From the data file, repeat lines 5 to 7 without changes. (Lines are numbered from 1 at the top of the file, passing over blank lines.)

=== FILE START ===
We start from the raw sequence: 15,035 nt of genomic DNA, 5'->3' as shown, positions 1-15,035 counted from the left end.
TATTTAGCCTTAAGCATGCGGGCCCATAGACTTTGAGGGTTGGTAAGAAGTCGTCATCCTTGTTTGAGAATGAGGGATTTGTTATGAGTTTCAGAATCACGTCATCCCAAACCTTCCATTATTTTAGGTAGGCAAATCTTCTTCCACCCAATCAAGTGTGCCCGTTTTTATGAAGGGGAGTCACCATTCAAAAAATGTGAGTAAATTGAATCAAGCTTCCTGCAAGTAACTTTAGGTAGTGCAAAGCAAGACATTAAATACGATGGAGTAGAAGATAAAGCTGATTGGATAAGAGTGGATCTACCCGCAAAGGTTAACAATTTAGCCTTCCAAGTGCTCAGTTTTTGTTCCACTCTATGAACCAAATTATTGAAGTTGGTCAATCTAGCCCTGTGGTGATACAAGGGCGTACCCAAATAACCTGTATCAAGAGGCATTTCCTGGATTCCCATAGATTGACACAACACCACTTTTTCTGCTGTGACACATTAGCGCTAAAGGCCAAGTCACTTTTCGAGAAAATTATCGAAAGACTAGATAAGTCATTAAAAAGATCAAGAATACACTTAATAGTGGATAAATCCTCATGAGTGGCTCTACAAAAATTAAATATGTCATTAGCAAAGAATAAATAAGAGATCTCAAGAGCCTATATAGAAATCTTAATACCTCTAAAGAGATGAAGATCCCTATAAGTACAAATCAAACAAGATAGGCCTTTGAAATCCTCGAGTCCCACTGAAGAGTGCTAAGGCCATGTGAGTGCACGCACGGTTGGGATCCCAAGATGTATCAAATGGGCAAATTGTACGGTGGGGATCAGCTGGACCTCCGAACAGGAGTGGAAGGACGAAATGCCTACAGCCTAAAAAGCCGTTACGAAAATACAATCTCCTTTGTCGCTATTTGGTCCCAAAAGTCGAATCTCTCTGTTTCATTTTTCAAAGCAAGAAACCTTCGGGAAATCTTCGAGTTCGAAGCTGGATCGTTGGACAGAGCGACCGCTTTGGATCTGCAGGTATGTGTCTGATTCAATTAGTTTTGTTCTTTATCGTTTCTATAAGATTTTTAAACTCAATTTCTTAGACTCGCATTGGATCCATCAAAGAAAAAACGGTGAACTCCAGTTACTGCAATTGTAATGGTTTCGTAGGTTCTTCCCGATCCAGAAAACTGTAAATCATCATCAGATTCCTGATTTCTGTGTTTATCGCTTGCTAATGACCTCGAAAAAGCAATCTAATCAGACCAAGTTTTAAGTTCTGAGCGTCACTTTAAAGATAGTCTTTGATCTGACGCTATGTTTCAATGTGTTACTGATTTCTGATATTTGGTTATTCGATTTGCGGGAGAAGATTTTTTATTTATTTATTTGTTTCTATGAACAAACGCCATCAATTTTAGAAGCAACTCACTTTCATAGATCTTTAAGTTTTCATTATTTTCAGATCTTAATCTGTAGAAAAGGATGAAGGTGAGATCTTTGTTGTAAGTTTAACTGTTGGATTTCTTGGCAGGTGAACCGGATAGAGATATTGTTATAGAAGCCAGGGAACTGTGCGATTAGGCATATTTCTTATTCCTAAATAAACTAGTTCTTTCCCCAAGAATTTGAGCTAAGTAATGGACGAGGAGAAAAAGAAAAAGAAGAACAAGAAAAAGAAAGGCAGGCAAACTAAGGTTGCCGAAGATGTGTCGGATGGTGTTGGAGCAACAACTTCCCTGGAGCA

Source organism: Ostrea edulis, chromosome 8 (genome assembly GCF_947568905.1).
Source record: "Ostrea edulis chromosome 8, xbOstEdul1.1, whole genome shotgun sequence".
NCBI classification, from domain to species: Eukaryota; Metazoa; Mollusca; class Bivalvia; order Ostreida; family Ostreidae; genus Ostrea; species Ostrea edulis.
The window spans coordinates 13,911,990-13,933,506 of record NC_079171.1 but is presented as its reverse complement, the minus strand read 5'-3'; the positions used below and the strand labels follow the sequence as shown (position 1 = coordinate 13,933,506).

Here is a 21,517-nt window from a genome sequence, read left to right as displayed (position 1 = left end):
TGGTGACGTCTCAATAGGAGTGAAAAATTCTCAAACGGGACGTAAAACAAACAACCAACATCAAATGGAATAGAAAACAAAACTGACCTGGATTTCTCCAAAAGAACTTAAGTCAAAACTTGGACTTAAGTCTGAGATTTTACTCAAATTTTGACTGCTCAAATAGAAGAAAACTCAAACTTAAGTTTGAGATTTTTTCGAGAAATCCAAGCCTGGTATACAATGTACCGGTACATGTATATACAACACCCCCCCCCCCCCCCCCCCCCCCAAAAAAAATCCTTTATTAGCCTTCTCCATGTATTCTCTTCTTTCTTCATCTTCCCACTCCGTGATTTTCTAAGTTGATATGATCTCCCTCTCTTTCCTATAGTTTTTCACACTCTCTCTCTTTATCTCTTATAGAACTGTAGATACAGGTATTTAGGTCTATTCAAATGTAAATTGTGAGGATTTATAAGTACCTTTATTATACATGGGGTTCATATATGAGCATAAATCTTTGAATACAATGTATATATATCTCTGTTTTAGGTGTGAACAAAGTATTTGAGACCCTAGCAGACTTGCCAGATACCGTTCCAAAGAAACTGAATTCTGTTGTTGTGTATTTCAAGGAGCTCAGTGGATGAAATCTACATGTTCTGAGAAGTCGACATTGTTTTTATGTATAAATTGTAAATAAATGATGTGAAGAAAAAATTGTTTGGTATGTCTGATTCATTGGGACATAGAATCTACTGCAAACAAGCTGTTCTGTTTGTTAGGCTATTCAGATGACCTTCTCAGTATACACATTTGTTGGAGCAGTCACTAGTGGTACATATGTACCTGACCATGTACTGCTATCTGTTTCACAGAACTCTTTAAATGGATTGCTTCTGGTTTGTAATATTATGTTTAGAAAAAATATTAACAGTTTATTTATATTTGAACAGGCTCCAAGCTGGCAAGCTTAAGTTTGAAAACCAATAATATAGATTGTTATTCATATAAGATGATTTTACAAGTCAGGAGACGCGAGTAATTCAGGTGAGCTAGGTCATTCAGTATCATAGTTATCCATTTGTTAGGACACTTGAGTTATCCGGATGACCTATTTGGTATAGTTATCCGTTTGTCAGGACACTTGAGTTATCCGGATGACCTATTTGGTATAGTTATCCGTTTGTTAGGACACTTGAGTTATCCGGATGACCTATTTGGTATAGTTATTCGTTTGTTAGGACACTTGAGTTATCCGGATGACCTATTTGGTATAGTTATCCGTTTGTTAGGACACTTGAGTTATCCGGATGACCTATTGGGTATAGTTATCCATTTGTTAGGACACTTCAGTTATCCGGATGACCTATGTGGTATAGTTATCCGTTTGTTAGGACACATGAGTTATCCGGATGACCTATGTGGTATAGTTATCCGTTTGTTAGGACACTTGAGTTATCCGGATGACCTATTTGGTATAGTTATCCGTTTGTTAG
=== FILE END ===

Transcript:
NCBI classification, from domain to species: Eukaryota; Metazoa; Mollusca; class Bivalvia; order Ostreida; family Ostreidae; genus Ostrea; species Ostrea edulis.
The window spans coordinates 13,911,990-13,933,506 of record NC_079171.1 but is presented as its reverse complement, the minus strand read 5'-3'; the positions used below and the strand labels follow the sequence as shown (position 1 = coordinate 13,933,506).

Here is a 21,517-nt window from a genome sequence, read left to right as displayed (position 1 = left end):